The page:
10 Toxic Things to Get Out of Your Home Now

In the pursuit of a healthier lifestyle, it’s not just food and personal care products that must be carefully vetted. Household and work environments can also be laden with dangerous chemicals and toxins.  

New and old items each come with their own risks. An older home or car may still contain chemicals that were found to be dangerous and phased out years ago. A brand-new purchase might bring industrial chemicals from foreign markets with lax regulations.

Even everyday items that we use without a second thought could be insidiously poisoning us.

While it may seem like nothing is safe anymore, our goal is not to be alarmist. The idea is to get informed so that you can gradually move away from conventional (potentially toxic) products and introduce a cleaner environment for your family.

Here are 10 toxic items to look out for, plus how to opt for better alternatives.


Who doesn’t love those giant packs of tealights that you can buy super-cheaply from IKEA? I know I’ve bought them before. Unfortunately, the reason they cost so little is that they are made from paraffin wax, a toxic industrial byproduct.

When paraffin candles are burned, they give off benzene and toluene, both of which are known cancer-causing agents that are also found in diesel exhaust fumes.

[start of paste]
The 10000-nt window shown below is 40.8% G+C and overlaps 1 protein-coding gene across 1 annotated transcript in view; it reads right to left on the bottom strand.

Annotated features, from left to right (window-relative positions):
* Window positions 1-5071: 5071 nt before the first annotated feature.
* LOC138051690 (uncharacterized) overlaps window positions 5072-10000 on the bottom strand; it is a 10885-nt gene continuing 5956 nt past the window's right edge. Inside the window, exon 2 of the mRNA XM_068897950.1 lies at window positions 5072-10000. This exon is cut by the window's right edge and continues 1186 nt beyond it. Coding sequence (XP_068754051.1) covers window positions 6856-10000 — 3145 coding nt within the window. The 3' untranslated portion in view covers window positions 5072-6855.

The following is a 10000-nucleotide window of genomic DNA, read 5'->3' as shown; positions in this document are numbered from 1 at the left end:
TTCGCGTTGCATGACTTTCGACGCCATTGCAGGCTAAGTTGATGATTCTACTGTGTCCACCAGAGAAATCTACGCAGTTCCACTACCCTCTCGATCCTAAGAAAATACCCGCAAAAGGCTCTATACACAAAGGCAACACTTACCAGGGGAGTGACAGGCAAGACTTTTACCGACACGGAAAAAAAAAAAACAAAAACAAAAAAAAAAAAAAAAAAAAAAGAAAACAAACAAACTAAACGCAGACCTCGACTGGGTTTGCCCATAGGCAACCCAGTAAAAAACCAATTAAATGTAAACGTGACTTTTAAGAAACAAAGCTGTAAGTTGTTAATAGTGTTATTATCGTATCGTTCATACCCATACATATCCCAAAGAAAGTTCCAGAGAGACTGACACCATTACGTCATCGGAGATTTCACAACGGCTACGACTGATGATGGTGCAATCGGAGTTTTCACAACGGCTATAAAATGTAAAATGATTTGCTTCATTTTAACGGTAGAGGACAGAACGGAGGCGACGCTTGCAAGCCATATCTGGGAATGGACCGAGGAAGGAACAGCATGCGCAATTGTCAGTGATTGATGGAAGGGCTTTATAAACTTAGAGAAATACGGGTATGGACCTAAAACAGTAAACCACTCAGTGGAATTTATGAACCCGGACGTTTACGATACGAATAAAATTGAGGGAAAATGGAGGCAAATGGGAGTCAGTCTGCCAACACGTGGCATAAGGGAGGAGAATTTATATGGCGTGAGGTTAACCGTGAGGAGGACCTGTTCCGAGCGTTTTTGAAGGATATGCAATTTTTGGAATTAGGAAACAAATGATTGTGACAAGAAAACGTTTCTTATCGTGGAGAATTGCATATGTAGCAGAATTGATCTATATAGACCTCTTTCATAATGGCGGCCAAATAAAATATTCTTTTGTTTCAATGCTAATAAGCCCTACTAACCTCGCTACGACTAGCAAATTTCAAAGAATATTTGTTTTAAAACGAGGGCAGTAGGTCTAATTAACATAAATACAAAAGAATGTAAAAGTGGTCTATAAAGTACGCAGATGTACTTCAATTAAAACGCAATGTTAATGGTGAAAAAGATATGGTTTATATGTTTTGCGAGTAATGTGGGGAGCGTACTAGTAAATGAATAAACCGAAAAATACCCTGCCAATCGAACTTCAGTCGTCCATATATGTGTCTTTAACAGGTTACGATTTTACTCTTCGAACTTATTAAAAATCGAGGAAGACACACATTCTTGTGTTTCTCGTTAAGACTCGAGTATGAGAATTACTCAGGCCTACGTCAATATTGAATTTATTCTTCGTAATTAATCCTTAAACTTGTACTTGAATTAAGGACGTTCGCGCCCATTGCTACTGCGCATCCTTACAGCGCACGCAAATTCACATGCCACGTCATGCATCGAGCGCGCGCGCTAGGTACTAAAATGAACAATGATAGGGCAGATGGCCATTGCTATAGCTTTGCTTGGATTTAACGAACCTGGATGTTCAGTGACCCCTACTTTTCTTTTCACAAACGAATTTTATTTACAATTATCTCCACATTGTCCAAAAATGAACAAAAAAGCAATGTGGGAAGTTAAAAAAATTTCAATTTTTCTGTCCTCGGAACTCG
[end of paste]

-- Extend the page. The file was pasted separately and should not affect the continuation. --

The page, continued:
These airborne toxins are considered as dangerous as second-hand cigarette smoke and have been found to cause tumors in animal studies. Yikes!

A simple non-toxic alternative is to invest in beeswax candles or vegetable-based candles (preferably made from non-GMO soy). They are more expensive but are certainly worth it for a healthier home environment.

Air fresheners and perfume

Along the same vein, air fresheners and perfumes certainly do not keep the air (or you) “fresh.”

In fact, they pollute the indoor environment with chemicals such as formaldehyde, petroleum distillates, p-dichlorobenzene, acetaldehyde, phthalates and aerosol propellants. And that’s just the stuff we know about.

Manufacturers can include anything they want in scented products because “fragrance” is a catchall term that covers hundreds or even thousands of different chemicals. These substances don’t need to be individually listed or disclosed.

Testing done by organizations such as the Environmental Working Group have revealed ingredients that can promote cancer, birth defects, allergies and hormonal imbalance.

The natural alternative? Clean the environment, and yourself, with natural gentle soaps, vinegar and baking soda. Then add fragrance if necessary with essential oils, which promote health rather than hinder it.

Synthetic carpeting

While the smell of a newly installed carpet may give a space a fresh feel, that scent is actually the carpet off-gassing hazardous VOCs (volatile organic compounds). These can include the likes of toluene, bromine, benzene, formaldehyde, ethyl benzene, styrene, and acetone.

Fibers containing nylon and olefin should be avoided, as should many strong adhesives used to install carpeting.

Opt for area rugs made with natural fibers instead. Some examples are hemp, sisal or corn husks. A rug can be thoroughly cleaned and aired out, which helps to avoid dust mites and contaminants from getting trapped in the fibers.

Moth balls

These toxic bug repellents are made with paradichlorobenzene and naphthalene, both of which can cause serious health effects. Choose gentler alternatives like cedar blocks, cedar chips, or essential oils to keep moths away.